Once the code is compiled and packaged into uber-jars, Jenkins uses the Artifact Deployer Plugin to deploy the build artifacts from Jenkins’ workspace to a remote location. In our example, we will copy the artifacts to a second GitHub project, from which we will containerize our microservices.

Shown below are the two Jenkins jobs. The first one compiles, packages, and deploys the build artifacts. The second job containerizes the services, databases, and monitoring application.

Jenkins CI Main Page

Shown below are two screen grabs showing how we clone the Virtual-Vehicles GitHub repository and build the project using the main parent pom.xml file. Building the parent POM, in-turn builds all the microservice modules, using their POM files.

Build and Deploy Config 1

Build and Deploy Config 2

Deploy Build Artifacts

Once we have successfully compiled, tested (if we had unit tests with RestExpress), and packages the build artifacts as uber-jars, we deploy each set of build artifacts to a subfolder within the Virtual-Vehicles Docker GitHub project, using Jenkins’ Artifact Deployer Plugin. Shown below is the deployment configuration for just the Vehicles microservice. This deployment pattern is repeated for each service, within the Jenkins job configuration.

Build and Deploy Config 3

The Jenkins’ Artifact Deployer Plugin also provides the convenient ability to view and to redeploy the artifacts. Below, you see a list of the microservice artifacts deployed to the Docker project by Jenkins.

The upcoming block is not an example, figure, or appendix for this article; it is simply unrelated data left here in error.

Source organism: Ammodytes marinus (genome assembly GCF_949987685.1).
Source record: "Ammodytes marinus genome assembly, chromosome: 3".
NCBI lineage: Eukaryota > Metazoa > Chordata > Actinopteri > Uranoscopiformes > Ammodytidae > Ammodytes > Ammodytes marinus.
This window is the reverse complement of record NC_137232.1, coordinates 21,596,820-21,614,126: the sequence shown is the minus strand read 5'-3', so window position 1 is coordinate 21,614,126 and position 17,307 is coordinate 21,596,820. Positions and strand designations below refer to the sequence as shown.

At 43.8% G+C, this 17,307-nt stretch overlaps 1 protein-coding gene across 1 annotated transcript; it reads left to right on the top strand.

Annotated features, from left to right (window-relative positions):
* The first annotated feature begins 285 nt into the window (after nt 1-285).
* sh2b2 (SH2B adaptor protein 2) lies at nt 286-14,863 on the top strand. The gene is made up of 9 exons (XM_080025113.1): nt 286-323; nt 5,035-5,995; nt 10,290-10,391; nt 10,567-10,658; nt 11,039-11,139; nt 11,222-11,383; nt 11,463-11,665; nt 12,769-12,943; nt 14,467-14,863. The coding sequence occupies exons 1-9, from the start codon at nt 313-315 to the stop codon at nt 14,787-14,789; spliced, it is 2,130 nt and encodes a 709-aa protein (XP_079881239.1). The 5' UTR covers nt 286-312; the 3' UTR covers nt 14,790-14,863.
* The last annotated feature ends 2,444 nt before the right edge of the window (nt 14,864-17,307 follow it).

Build and Deploy Results

Build and Compose the Containers

IntroDockerCompose

The second Jenkins job clones the Virtual-Vehicles Docker GitHub repository.

Docker Compose Config 1

The second Jenkins job executes commands from the shell prompt. The first commands use the Docker CLI to removes any existing images and containers, which might have been left over from previous job failures. The second commands use the Docker Compose CLI to execute the project’s Docker Compose YAML file. The YAML file directs Docker Compose to pull and build the required Docker images, and to build and configure the Docker containers.

Docker Compose Config 2

# remove all images and containers from this build
docker ps -a --no-trunc  | grep 'jenkins' \
| awk '{print $1}' | xargs -r --no-run-if-empty docker stop && \
docker ps -a --no-trunc  | grep 'jenkins' \
| awk '{print $1}' | xargs -r --no-run-if-empty docker rm && \
docker images --no-trunc | grep 'jenkins' \
| awk '{print $3}' | xargs -r --no-run-if-empty docker rmi
# set DOCKER_HOST environment variable
export DOCKER_HOST=tcp://localhost:4243

# record installed version of Docker and Maven with each build
mvn --version && \
docker --version && \
docker-compose --version

# use docker-compose to build new images and containers
docker-compose -p jenkins up -d

# list virtual-vehicles related images
docker images | grep 'jenkins' | awk '{print $0}'

# list all containers
docker ps -a | grep 'jenkins\|mongo_\|graphite' | awk '{print $0}'
########################################################################
#
# title:       Docker Compose YAML file for Virtual-Vehicles Project
# author:      Gary A. Stafford (https://programmaticponderings.com)
# url:         https://github.com/garystafford/virtual-vehicles-docker  
# description: Builds (4) images, pulls (2) images, and builds (9) containers,
#              for the Virtual-Vehicles Java microservices example REST API
# to run:      docker-compose -p virtualvehicles up -d
#
########################################################################

graphite:
  image: hopsoft/graphite-statsd:latest
  ports:
   - "8481:80"

mongoAuthentication:
  image: mongo:latest

mongoValet:
  image: mongo:latest

mongoMaintenance:
  image: mongo:latest

mongoVehicle:
  image: mongo:latest

authentication:
  build: authentication/
  ports:
   - "8587:8587"
  links:
   - graphite
   - mongoAuthentication

valet:
  build: valet/
  ports:
   - "8585:8585"
  links:
   - graphite
   - mongoValet
   - authentication

maintenance:
  build: maintenance/
  ports: